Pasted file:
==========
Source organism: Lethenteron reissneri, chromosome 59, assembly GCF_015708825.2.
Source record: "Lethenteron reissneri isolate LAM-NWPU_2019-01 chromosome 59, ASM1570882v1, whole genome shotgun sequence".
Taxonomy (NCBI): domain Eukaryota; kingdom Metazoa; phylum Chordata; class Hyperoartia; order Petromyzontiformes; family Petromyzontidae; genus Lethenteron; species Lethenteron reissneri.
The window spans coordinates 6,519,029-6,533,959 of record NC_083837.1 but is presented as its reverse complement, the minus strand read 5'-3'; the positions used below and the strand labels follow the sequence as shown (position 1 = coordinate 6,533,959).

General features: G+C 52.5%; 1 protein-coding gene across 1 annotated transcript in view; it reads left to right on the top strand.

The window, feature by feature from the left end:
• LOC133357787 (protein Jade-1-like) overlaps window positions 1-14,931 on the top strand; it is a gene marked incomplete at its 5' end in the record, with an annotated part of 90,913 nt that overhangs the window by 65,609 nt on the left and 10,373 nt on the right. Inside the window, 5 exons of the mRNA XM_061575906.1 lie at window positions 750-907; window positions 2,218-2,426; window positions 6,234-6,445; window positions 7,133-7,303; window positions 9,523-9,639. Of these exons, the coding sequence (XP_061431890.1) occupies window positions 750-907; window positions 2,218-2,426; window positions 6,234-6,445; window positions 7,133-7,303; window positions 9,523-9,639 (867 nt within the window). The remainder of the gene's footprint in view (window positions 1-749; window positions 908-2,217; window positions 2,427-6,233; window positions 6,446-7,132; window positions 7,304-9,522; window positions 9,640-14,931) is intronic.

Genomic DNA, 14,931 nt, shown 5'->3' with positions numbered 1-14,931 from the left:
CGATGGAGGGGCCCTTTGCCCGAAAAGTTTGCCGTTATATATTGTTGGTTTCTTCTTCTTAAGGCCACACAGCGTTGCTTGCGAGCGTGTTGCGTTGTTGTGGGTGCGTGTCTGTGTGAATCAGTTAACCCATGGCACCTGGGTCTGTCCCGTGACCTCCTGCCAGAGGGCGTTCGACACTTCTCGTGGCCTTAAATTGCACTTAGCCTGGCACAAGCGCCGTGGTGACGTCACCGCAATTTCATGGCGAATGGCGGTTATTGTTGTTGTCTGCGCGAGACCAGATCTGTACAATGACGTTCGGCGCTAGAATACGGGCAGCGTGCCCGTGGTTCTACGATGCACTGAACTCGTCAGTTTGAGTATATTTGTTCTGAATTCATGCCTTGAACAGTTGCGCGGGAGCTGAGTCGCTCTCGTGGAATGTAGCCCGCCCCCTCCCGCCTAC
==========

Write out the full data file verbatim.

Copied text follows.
Source organism: Lethenteron reissneri, chromosome 59, assembly GCF_015708825.2.
Source record: "Lethenteron reissneri isolate LAM-NWPU_2019-01 chromosome 59, ASM1570882v1, whole genome shotgun sequence".
Taxonomy (NCBI): domain Eukaryota; kingdom Metazoa; phylum Chordata; class Hyperoartia; order Petromyzontiformes; family Petromyzontidae; genus Lethenteron; species Lethenteron reissneri.
The window spans coordinates 6,519,029-6,533,959 of record NC_083837.1 but is presented as its reverse complement, the minus strand read 5'-3'; the positions used below and the strand labels follow the sequence as shown (position 1 = coordinate 6,533,959).

General features: G+C 52.5%; 1 protein-coding gene across 1 annotated transcript in view; it reads left to right on the top strand.

The window, feature by feature from the left end:
• LOC133357787 (protein Jade-1-like) overlaps window positions 1-14,931 on the top strand; it is a gene marked incomplete at its 5' end in the record, with an annotated part of 90,913 nt that overhangs the window by 65,609 nt on the left and 10,373 nt on the right. Inside the window, 5 exons of the mRNA XM_061575906.1 lie at window positions 750-907; window positions 2,218-2,426; window positions 6,234-6,445; window positions 7,133-7,303; window positions 9,523-9,639. Of these exons, the coding sequence (XP_061431890.1) occupies window positions 750-907; window positions 2,218-2,426; window positions 6,234-6,445; window positions 7,133-7,303; window positions 9,523-9,639 (867 nt within the window). The remainder of the gene's footprint in view (window positions 1-749; window positions 908-2,217; window positions 2,427-6,233; window positions 6,446-7,132; window positions 7,304-9,522; window positions 9,640-14,931) is intronic.

Genomic DNA, 14,931 nt, shown 5'->3' with positions numbered 1-14,931 from the left:
CGATGGAGGGGCCCTTTGCCCGAAAAGTTTGCCGTTATATATTGTTGGTTTCTTCTTCTTAAGGCCACACAGCGTTGCTTGCGAGCGTGTTGCGTTGTTGTGGGTGCGTGTCTGTGTGAATCAGTTAACCCATGGCACCTGGGTCTGTCCCGTGACCTCCTGCCAGAGGGCGTTCGACACTTCTCGTGGCCTTAAATTGCACTTAGCCTGGCACAAGCGCCGTGGTGACGTCACCGCAATTTCATGGCGAATGGCGGTTATTGTTGTTGTCTGCGCGAGACCAGATCTGTACAATGACGTTCGGCGCTAGAATACGGGCAGCGTGCCCGTGGTTCTACGATGCACTGAACTCGTCAGTTTGAGTATATTTGTTCTGAATTCATGCCTTGAACAGTTGCGCGGGAGCTGAGTCGCTCTCGTGGAATGTAGCCCGCCCCCTCCCGCCTAC